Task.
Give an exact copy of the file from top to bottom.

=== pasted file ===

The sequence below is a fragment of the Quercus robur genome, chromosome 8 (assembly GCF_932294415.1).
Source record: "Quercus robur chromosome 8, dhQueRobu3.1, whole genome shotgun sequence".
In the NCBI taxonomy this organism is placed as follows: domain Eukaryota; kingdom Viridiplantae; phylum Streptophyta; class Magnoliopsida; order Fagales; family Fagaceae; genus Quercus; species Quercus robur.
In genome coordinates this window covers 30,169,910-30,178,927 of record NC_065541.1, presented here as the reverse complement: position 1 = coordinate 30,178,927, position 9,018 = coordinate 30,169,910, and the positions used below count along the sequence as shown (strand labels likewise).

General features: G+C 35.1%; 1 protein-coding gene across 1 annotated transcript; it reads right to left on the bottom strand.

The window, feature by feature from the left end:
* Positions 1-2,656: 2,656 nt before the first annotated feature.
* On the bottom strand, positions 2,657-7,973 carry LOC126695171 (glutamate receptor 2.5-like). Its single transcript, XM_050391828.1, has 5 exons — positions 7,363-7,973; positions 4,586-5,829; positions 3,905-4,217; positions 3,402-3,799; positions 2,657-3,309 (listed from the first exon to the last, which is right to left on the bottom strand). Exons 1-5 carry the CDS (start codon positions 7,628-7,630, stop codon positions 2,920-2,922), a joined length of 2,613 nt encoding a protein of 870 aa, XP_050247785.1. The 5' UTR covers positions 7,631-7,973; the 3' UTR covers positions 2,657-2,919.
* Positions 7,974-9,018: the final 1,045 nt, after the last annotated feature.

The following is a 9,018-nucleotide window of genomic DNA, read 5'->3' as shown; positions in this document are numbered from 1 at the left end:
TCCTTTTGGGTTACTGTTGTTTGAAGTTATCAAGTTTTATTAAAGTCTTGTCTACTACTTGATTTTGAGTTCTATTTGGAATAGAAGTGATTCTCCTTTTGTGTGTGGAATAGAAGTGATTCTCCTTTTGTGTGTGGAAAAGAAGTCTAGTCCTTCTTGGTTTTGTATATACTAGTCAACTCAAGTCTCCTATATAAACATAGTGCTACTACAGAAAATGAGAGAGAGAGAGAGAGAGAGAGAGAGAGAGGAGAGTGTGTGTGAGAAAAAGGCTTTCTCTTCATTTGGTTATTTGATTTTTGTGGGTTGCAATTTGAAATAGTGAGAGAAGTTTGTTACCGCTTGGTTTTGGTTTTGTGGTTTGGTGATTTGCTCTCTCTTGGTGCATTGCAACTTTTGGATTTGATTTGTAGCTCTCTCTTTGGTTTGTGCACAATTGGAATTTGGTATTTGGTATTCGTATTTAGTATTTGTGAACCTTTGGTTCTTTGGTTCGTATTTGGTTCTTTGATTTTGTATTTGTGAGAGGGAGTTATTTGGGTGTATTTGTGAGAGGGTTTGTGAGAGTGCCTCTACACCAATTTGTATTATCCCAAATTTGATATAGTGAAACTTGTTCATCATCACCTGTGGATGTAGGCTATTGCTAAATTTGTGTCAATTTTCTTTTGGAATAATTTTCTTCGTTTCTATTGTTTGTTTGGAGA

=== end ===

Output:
The sequence below is a fragment of the Quercus robur genome, chromosome 8 (assembly GCF_932294415.1).
Source record: "Quercus robur chromosome 8, dhQueRobu3.1, whole genome shotgun sequence".
In the NCBI taxonomy this organism is placed as follows: domain Eukaryota; kingdom Viridiplantae; phylum Streptophyta; class Magnoliopsida; order Fagales; family Fagaceae; genus Quercus; species Quercus robur.
In genome coordinates this window covers 30,169,910-30,178,927 of record NC_065541.1, presented here as the reverse complement: position 1 = coordinate 30,178,927, position 9,018 = coordinate 30,169,910, and the positions used below count along the sequence as shown (strand labels likewise).

General features: G+C 35.1%; 1 protein-coding gene across 1 annotated transcript; it reads right to left on the bottom strand.

The window, feature by feature from the left end:
* Positions 1-2,656: 2,656 nt before the first annotated feature.
* On the bottom strand, positions 2,657-7,973 carry LOC126695171 (glutamate receptor 2.5-like). Its single transcript, XM_050391828.1, has 5 exons — positions 7,363-7,973; positions 4,586-5,829; positions 3,905-4,217; positions 3,402-3,799; positions 2,657-3,309 (listed from the first exon to the last, which is right to left on the bottom strand). Exons 1-5 carry the CDS (start codon positions 7,628-7,630, stop codon positions 2,920-2,922), a joined length of 2,613 nt encoding a protein of 870 aa, XP_050247785.1. The 5' UTR covers positions 7,631-7,973; the 3' UTR covers positions 2,657-2,919.
* Positions 7,974-9,018: the final 1,045 nt, after the last annotated feature.

The following is a 9,018-nucleotide window of genomic DNA, read 5'->3' as shown; positions in this document are numbered from 1 at the left end:
TCCTTTTGGGTTACTGTTGTTTGAAGTTATCAAGTTTTATTAAAGTCTTGTCTACTACTTGATTTTGAGTTCTATTTGGAATAGAAGTGATTCTCCTTTTGTGTGTGGAATAGAAGTGATTCTCCTTTTGTGTGTGGAAAAGAAGTCTAGTCCTTCTTGGTTTTGTATATACTAGTCAACTCAAGTCTCCTATATAAACATAGTGCTACTACAGAAAATGAGAGAGAGAGAGAGAGAGAGAGAGAGAGAGGAGAGTGTGTGTGAGAAAAAGGCTTTCTCTTCATTTGGTTATTTGATTTTTGTGGGTTGCAATTTGAAATAGTGAGAGAAGTTTGTTACCGCTTGGTTTTGGTTTTGTGGTTTGGTGATTTGCTCTCTCTTGGTGCATTGCAACTTTTGGATTTGATTTGTAGCTCTCTCTTTGGTTTGTGCACAATTGGAATTTGGTATTTGGTATTCGTATTTAGTATTTGTGAACCTTTGGTTCTTTGGTTCGTATTTGGTTCTTTGATTTTGTATTTGTGAGAGGGAGTTATTTGGGTGTATTTGTGAGAGGGTTTGTGAGAGTGCCTCTACACCAATTTGTATTATCCCAAATTTGATATAGTGAAACTTGTTCATCATCACCTGTGGATGTAGGCTATTGCTAAATTTGTGTCAATTTTCTTTTGGAATAATTTTCTTCGTTTCTATTGTTTGTTTGGAGA